Rihanna Draws Fire for Violent New Video

The Parents Television Council wants "Man Down" to be taken down.

The nonprofit organization, which recently took on both MTV's "Skins" and Fox's "Glee" for what it deemed objectionable content, feels that the new video from singer Rihanna crosses the line.

The video for her new single "Man Down" opens with the Barbados-born singer shooting a man in the back of the head on a crowded street. The story within the clip then reveals that the character Rihanna is playing had been sexually assaulted by the same man.

After the video premiered on BET's "106 & Park," the PTC went on the offensive. The group's director of communications and public education, Melissa Henson, released a statement, saying, "Rihanna’s personal story and status as a celebrity superstar provided a golden opportunity for the singer to send an important message to female victims of rape and domestic violence. Instead of telling victims they should seek help, Rihanna released a music video that gives retaliation in the form of premeditated murder the imprimatur of acceptability. The message of the disturbing video could not be more off base.”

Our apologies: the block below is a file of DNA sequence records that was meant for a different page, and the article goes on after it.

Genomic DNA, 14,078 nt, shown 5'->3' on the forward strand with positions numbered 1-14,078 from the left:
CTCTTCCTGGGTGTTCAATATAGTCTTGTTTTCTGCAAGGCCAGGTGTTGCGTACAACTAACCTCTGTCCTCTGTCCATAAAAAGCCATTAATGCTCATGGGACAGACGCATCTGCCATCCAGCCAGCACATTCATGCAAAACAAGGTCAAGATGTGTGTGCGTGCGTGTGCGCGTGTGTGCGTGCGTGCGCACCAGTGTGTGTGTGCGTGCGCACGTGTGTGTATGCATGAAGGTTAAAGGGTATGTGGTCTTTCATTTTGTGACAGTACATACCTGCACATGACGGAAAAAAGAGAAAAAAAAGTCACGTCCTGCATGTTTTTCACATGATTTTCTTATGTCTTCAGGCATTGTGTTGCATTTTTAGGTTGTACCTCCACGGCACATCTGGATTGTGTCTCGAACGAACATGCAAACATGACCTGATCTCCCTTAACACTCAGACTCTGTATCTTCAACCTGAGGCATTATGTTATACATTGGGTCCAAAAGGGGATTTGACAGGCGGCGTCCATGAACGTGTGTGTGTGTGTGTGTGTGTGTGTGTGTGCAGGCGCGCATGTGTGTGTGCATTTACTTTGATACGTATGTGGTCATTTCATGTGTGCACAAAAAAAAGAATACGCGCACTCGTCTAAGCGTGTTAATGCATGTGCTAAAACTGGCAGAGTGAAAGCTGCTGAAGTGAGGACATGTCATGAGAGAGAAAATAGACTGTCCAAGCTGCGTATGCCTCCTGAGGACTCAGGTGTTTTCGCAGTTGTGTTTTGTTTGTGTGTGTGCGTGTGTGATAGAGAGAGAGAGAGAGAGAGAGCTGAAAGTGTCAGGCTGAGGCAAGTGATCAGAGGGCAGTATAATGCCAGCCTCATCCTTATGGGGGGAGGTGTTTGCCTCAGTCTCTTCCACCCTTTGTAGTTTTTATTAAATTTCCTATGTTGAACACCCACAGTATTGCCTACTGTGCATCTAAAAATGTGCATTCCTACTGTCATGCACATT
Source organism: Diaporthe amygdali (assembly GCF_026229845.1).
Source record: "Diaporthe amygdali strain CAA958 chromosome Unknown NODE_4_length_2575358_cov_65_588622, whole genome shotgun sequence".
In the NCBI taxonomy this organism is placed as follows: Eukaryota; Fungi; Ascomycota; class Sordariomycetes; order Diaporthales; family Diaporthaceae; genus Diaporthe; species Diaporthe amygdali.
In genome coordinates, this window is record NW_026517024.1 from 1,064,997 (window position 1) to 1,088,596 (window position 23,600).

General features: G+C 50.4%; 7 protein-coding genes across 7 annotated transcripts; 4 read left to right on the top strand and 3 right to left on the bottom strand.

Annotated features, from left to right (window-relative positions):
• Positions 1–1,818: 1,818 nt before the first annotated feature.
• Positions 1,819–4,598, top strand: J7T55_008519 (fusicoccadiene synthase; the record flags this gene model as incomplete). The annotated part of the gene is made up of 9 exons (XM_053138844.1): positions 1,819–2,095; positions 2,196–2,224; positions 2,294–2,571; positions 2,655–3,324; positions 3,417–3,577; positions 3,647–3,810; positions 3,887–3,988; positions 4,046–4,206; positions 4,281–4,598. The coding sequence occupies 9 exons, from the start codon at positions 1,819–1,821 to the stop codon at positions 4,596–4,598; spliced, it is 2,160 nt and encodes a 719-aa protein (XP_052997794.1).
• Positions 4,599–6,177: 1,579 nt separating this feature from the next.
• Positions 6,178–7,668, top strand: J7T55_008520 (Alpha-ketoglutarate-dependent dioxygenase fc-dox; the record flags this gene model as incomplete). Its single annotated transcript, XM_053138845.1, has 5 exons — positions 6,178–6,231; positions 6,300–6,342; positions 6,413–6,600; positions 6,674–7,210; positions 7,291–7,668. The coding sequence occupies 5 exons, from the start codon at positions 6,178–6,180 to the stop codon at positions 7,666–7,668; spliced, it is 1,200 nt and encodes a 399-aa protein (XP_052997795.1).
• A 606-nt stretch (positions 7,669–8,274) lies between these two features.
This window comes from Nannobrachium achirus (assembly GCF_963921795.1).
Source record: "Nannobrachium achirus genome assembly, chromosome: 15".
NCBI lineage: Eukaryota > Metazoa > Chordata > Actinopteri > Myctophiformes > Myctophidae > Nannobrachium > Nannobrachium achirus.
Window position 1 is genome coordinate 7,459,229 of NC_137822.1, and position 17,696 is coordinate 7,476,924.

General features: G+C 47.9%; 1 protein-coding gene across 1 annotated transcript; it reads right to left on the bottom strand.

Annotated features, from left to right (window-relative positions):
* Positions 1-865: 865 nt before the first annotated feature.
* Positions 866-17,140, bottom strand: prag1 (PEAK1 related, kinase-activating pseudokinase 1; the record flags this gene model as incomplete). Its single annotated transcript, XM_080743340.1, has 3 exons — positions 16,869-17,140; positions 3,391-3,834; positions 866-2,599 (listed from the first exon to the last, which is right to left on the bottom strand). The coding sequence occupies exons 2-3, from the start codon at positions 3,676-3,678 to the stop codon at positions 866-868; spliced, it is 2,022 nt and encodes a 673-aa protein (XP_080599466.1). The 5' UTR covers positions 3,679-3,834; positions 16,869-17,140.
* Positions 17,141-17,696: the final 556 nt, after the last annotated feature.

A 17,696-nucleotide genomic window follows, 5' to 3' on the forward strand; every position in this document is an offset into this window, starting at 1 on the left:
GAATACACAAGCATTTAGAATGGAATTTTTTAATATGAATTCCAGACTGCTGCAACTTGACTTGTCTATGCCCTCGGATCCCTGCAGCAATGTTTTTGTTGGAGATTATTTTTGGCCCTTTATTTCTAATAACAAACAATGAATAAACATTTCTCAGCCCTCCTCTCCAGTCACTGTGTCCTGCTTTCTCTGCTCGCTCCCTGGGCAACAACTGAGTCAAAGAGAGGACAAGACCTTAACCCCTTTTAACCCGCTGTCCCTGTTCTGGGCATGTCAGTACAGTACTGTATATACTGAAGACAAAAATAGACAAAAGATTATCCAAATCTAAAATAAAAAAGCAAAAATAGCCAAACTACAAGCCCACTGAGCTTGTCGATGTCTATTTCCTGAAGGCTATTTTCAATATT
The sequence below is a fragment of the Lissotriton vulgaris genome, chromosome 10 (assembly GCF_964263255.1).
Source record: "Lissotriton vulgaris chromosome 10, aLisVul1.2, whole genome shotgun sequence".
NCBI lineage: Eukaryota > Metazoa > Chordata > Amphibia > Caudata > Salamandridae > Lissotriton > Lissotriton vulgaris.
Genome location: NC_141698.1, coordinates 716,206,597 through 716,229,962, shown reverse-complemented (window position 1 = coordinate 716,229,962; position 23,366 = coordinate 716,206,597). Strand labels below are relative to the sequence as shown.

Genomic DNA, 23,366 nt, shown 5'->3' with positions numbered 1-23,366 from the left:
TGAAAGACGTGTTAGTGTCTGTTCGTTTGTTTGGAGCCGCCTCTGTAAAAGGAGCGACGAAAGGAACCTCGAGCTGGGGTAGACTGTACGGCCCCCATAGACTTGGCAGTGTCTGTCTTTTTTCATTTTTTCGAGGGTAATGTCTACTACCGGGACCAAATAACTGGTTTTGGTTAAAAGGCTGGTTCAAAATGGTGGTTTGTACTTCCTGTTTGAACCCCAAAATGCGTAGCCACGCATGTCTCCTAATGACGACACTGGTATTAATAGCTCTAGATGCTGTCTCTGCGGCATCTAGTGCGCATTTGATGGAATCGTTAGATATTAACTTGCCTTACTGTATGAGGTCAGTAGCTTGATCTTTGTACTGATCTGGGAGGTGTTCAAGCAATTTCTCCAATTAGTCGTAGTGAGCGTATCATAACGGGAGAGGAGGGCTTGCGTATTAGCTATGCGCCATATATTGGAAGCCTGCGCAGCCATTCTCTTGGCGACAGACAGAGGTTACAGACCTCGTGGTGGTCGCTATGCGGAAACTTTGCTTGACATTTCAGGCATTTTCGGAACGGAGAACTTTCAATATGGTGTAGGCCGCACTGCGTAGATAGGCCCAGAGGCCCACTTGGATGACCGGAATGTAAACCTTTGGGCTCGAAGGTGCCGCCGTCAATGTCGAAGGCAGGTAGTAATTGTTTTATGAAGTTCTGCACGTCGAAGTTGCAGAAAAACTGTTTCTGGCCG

Paul Porter, who co-founded the media watchdog group Industry Ears after serving as BET's programming director, joined the PTC in admonishing Rihanna.

“‘Man Down’ is an inexcusable, shock-only, shoot-and-kill theme song,” said Porter in a release. “In my 30 years of viewing BET, I have never witnessed such a cold, calculated execution of murder in primetime. Viacom’s standards and practices department has reached another new low.”

Rihanna herself took to Twitter to fire back at the groups. saying, "I'm a 23 year old rockstar with NO KIDS! What's up with everybody wantin me to be a parent?" she tweeted. "U can't hide your kids from society,or they'll never learn how to adapt!This is the REAL WORLD!"

She added, "The music industry isn't exactly Parents R Us! We have the freedom to make art, LET US! Its your job to make sure they dont turn out like US."

Selected Reading: MSNBC, USA Today, Los Angeles Times

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